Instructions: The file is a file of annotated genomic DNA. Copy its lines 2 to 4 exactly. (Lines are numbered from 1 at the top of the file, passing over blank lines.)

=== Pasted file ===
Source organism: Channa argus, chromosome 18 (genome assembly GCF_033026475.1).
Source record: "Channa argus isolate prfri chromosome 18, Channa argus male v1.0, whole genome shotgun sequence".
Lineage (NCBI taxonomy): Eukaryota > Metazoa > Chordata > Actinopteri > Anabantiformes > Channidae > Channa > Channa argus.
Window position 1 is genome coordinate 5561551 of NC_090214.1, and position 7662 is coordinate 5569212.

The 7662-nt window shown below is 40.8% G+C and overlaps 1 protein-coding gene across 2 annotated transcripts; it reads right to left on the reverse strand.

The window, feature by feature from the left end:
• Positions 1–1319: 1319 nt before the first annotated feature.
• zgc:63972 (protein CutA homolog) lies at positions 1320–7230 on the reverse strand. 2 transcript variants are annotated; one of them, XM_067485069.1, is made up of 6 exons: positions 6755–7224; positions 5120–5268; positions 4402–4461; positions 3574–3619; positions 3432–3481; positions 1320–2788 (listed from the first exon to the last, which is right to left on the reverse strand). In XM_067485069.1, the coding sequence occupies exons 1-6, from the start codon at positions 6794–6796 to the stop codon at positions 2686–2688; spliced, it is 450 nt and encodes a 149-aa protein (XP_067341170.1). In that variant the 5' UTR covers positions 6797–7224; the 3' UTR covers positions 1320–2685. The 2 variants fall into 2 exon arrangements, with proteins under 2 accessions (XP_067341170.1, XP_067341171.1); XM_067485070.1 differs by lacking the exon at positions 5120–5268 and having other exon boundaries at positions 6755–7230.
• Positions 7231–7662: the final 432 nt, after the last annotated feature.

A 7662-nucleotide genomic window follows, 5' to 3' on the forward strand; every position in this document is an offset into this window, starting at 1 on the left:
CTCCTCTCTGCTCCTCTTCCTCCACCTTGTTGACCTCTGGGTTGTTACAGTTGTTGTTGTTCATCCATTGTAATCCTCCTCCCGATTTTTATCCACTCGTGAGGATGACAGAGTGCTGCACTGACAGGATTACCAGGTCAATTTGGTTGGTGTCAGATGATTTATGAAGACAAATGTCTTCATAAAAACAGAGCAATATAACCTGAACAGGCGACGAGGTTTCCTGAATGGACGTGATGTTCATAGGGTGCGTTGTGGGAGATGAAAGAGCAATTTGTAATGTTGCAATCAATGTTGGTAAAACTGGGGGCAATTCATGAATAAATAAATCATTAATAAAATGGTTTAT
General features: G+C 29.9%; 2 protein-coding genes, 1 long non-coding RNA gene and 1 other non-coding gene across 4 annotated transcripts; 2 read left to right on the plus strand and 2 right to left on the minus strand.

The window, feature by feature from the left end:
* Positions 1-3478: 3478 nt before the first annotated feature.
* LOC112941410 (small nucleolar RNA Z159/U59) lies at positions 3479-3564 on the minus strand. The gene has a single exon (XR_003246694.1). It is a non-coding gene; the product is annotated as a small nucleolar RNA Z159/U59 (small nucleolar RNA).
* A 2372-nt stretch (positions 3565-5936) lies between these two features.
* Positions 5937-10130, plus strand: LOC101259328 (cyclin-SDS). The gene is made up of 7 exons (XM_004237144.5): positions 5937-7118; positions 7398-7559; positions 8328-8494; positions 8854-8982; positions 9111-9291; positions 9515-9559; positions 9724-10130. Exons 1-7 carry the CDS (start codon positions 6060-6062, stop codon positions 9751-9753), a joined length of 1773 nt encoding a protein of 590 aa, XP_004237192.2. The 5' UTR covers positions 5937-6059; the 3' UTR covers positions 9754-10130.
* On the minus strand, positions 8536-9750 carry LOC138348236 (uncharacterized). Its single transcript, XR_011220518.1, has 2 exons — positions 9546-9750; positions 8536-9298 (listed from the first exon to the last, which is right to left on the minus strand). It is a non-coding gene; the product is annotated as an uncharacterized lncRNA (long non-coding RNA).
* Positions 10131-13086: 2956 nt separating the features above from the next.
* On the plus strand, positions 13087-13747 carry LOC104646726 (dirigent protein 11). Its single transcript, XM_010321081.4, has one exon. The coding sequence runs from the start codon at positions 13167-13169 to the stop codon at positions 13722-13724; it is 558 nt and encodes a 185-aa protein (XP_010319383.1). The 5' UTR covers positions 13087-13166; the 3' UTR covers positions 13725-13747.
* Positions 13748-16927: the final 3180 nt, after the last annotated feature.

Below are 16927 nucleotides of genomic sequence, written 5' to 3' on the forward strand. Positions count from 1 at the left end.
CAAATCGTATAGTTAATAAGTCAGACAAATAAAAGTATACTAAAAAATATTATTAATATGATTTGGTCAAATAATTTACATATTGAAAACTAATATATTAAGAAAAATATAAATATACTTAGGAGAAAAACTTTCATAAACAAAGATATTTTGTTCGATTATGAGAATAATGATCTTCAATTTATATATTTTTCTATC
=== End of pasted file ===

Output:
Source record: "Channa argus isolate prfri chromosome 18, Channa argus male v1.0, whole genome shotgun sequence".
Lineage (NCBI taxonomy): Eukaryota > Metazoa > Chordata > Actinopteri > Anabantiformes > Channidae > Channa > Channa argus.
Window position 1 is genome coordinate 5561551 of NC_090214.1, and position 7662 is coordinate 5569212.